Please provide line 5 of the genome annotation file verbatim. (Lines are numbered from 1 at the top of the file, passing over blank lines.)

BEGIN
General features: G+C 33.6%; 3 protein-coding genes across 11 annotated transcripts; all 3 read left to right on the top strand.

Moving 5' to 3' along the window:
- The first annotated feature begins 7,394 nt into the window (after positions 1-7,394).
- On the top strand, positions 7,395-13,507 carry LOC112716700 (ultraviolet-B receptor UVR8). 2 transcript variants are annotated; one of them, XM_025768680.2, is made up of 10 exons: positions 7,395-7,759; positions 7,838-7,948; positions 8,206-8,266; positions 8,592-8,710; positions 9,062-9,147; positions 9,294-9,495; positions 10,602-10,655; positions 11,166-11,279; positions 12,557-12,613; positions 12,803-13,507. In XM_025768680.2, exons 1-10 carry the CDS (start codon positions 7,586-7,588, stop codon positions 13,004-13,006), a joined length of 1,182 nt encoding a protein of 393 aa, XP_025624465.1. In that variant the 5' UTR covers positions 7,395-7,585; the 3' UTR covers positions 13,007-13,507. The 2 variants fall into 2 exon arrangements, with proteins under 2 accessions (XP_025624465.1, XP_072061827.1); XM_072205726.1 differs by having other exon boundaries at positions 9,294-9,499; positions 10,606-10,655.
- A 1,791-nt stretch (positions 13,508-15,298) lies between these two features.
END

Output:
- A 1,791-nt stretch (positions 13,508-15,298) lies between these two features.